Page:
Alexander Skarsgard is currently promoting The Northman, a big-budget Viking action-drama which also stars Ethan Hawke, Nicole Kidman and Anya Taylor-Joy. They made the film during the height of the pandemic, and all of the actors seem very proud of it. This is one of Alex’s rare attempts to helm a big-budget studio film. His most recent role was a guest-starring arc on Succession, where he played a bored Swedish billionaire who easily out-maneuvered Logan Roy (Brian Cox). He was great, honestly. Anyway, Alex recently chatted with the Times of London about The Northman, Succession and Sweden. Some highlights:
On Greta Thunberg: Skarsgard cycled past Greta on his way to meet me; she was on a protest. “She’s how we sell our country now. And I almost hit her with my bike… Greta is like a modern-day Viking — and, like Greta, the Vikings refused to fly.”
Working with Brian Cox on Succession: The men discuss takeovers until Logan begins a monologue about America . . .“And Matsson drifts off,” Skarsgard says, laughing. “He is bored. There are all these sycophants in Logan’s life, including his kids — he is a demigod. So what is funny is when he talks about America, instead of going, ‘Tell me more!’ Matsson goes, ‘He talks a lot. I don’t really need him. He’s old and kind of boring.’”
Why his career didn’t really get going until his 30s: Charlize Theron once said that it is hard for an actor to be hot. “When meaty roles come through,” she explained, “pretty people get turned away first.” Did Skarsgard have that experience? “As a good looking blonde woman, I can relate… I don’t really know if that was the reason I wasn’t getting roles… Starting out in Sweden, there was stuff about being tall and blond … But most people here are tall and blond. Still, after my first job I was on a stupid ‘sexy hunky hot list’ and then people didn’t take me seriously. If you want characters with depth but have been labelled ‘a dude who takes his shirt off’, you’re not going to get those offers.”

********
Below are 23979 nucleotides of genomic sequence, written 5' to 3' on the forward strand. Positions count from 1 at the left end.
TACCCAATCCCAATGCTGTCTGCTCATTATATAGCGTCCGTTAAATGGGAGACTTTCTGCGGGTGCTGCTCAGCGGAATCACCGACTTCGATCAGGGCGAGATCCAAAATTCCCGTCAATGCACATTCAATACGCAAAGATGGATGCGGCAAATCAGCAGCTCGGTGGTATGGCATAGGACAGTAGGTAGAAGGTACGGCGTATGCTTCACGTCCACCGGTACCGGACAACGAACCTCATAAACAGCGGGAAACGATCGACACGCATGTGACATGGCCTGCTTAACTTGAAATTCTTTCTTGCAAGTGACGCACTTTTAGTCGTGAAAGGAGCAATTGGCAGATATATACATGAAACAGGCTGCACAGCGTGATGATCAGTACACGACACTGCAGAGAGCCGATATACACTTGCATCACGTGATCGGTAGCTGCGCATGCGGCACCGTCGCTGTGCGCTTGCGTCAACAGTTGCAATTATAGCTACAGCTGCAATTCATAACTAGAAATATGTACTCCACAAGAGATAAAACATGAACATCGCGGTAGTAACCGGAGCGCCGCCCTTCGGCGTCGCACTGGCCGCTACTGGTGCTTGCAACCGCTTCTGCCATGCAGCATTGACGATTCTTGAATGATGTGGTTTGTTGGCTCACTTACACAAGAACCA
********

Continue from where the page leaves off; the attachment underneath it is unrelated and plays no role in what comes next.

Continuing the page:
He’s not on social media and eschews the Hollywood lifestyle: “This industry is incredibly ridiculous. In meetings people are really insecure and eager to please. But it’s a strict hierarchy. If people at the top say something is good, people fall in line. Also, menial trivial bullsh-t stuff becomes very important to people. As an actor the value placed on how important something is can become laughable to me.” His real ambition is to have lots of kids. His twice-married father has eight. He wants nine.
Whether he knows people like the Succession characters: “A little — Stockholm’s a hub for people who start ridiculously successful companies. A lot are programmers, not dudes who got the girl. They sit in the basement and drink Dr Pepper then, suddenly, like the Minecraft guy, outbid Beyoncé on a house in the Hollywood Hills. I like the idea of Matsson being in that rat race of the ultra-wealthy, because it never ends. I’ve been on yachts and seen owners glance at the yacht next door, because it’s 5ft longer. It never ends, does it?”
His privileged life: “I live an incredibly privileged life… I don’t really have to work — I’ve made enough. I could retire, which is extraordinary. But I don’t feel the need to broadcast that with expensive clothes or cars. That radiates insecurity. When you see somebody with a $1 million watch? That’s peacocking. It can feel like they’re overcompensating.”
[From The Times]
I do feel like his baseline moral or social conscience is just very Swedish. The anti-peacocking thing, the refusal to “show off.” While he’s lived and worked in America for the better part of two decades, he judges the American excesses, especially Hollywood excesses. But it also sounds like he appreciates the opportunities he’s gotten and he just does what he likes now, career-wise. Like, sure, he’ll take a small guest-arc on an HBO show in between filming a $90 million studio film about Vikings. Why not? I’m also surprised that he wants nine kids?? He’s 45 years old, if he really wants that many kids, he should probably get started now. Ugh, he’ll probably start with, like, a 22-year-old.
Photos courtesy of Instar.
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